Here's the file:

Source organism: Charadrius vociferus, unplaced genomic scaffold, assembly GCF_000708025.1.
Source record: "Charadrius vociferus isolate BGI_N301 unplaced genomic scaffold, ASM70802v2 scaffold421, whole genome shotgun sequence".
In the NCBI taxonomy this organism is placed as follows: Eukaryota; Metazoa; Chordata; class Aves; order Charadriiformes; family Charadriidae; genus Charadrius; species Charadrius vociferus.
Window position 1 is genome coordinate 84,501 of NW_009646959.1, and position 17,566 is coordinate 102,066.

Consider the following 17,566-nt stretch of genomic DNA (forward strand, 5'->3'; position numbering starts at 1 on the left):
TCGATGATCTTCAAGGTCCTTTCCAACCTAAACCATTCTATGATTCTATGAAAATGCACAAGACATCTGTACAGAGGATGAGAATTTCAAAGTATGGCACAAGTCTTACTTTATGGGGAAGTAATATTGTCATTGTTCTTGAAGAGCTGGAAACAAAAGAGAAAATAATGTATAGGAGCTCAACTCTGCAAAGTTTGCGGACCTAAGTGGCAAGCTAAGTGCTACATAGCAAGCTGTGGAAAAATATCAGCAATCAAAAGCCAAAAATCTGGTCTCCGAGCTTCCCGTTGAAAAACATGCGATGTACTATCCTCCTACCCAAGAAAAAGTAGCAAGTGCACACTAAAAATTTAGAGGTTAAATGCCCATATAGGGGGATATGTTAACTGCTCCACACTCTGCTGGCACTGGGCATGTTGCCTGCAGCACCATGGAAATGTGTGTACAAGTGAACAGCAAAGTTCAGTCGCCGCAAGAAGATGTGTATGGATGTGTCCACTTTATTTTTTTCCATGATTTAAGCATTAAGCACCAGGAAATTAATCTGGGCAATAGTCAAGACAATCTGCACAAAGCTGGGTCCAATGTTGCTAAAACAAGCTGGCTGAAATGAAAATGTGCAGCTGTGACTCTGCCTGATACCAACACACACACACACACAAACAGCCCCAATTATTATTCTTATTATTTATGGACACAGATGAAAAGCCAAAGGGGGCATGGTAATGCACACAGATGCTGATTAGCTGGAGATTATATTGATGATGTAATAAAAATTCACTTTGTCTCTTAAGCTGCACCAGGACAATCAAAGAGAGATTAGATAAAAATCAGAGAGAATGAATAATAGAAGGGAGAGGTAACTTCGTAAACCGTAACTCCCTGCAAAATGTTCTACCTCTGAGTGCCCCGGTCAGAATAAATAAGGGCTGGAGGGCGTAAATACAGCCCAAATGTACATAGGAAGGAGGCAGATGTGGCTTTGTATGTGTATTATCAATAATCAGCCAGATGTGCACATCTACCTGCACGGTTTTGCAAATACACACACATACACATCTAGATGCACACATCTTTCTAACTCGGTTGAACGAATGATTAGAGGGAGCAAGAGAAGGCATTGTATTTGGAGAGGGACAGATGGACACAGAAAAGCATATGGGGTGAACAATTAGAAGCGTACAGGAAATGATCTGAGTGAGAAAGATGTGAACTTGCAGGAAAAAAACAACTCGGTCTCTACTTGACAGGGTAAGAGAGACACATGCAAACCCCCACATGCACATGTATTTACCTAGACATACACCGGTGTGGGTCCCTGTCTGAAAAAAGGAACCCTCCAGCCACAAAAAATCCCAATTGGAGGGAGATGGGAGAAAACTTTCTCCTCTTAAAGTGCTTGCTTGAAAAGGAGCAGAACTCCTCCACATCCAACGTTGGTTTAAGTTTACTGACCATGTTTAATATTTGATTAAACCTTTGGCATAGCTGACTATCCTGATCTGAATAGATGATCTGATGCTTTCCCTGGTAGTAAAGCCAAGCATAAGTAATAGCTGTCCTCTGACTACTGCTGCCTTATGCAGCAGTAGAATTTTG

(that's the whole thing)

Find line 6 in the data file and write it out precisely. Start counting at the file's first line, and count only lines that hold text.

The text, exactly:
TCGATGATCTTCAAGGTCCTTTCCAACCTAAACCATTCTATGATTCTATGAAAATGCACAAGACATCTGTACAGAGGATGAGAATTTCAAAGTATGGCACAAGTCTTACTTTATGGGGAAGTAATATTGTCATTGTTCTTGAAGAGCTGGAAACAAAAGAGAAAATAATGTATAGGAGCTCAACTCTGCAAAGTTTGCGGACCTAAGTGGCAAGCTAAGTGCTACATAGCAAGCTGTGGAAAAATATCAGCAATCAAAAGCCAAAAATCTGGTCTCCGAGCTTCCCGTTGAAAAACATGCGATGTACTATCCTCCTACCCAAGAAAAAGTAGCAAGTGCACACTAAAAATTTAGAGGTTAAATGCCCATATAGGGGGATATGTTAACTGCTCCACACTCTGCTGGCACTGGGCATGTTGCCTGCAGCACCATGGAAATGTGTGTACAAGTGAACAGCAAAGTTCAGTCGCCGCAAGAAGATGTGTATGGATGTGTCCACTTTATTTTTTTCCATGATTTAAGCATTAAGCACCAGGAAATTAATCTGGGCAATAGTCAAGACAATCTGCACAAAGCTGGGTCCAATGTTGCTAAAACAAGCTGGCTGAAATGAAAATGTGCAGCTGTGACTCTGCCTGATACCAACACACACACACACACAAACAGCCCCAATTATTATTCTTATTATTTATGGACACAGATGAAAAGCCAAAGGGGGCATGGTAATGCACACAGATGCTGATTAGCTGGAGATTATATTGATGATGTAATAAAAATTCACTTTGTCTCTTAAGCTGCACCAGGACAATCAAAGAGAGATTAGATAAAAATCAGAGAGAATGAATAATAGAAGGGAGAGGTAACTTCGTAAACCGTAACTCCCTGCAAAATGTTCTACCTCTGAGTGCCCCGGTCAGAATAAATAAGGGCTGGAGGGCGTAAATACAGCCCAAATGTACATAGGAAGGAGGCAGATGTGGCTTTGTATGTGTATTATCAATAATCAGCCAGATGTGCACATCTACCTGCACGGTTTTGCAAATACACACACATACACATCTAGATGCACACATCTTTCTAACTCGGTTGAACGAATGATTAGAGGGAGCAAGAGAAGGCATTGTATTTGGAGAGGGACAGATGGACACAGAAAAGCATATGGGGTGAACAATTAGAAGCGTACAGGAAATGATCTGAGTGAGAAAGATGTGAACTTGCAGGAAAAAAACAACTCGGTCTCTACTTGACAGGGTAAGAGAGACACATGCAAACCCCCACATGCACATGTATTTACCTAGACATACACCGGTGTGGGTCCCTGTCTGAAAAAAGGAACCCTCCAGCCACAAAAAATCCCAATTGGAGGGAGATGGGAGAAAACTTTCTCCTCTTAAAGTGCTTGCTTGAAAAGGAGCAGAACTCCTCCACATCCAACGTTGGTTTAAGTTTACTGACCATGTTTAATATTTGATTAAACCTTTGGCATAGCTGACTATCCTGATCTGAATAGATGATCTGATGCTTTCCCTGGTAGTAAAGCCAAGCATAAGTAATAGCTGTCCTCTGACTACTGCTGCCTTATGCAGCAGTAGAATTTTG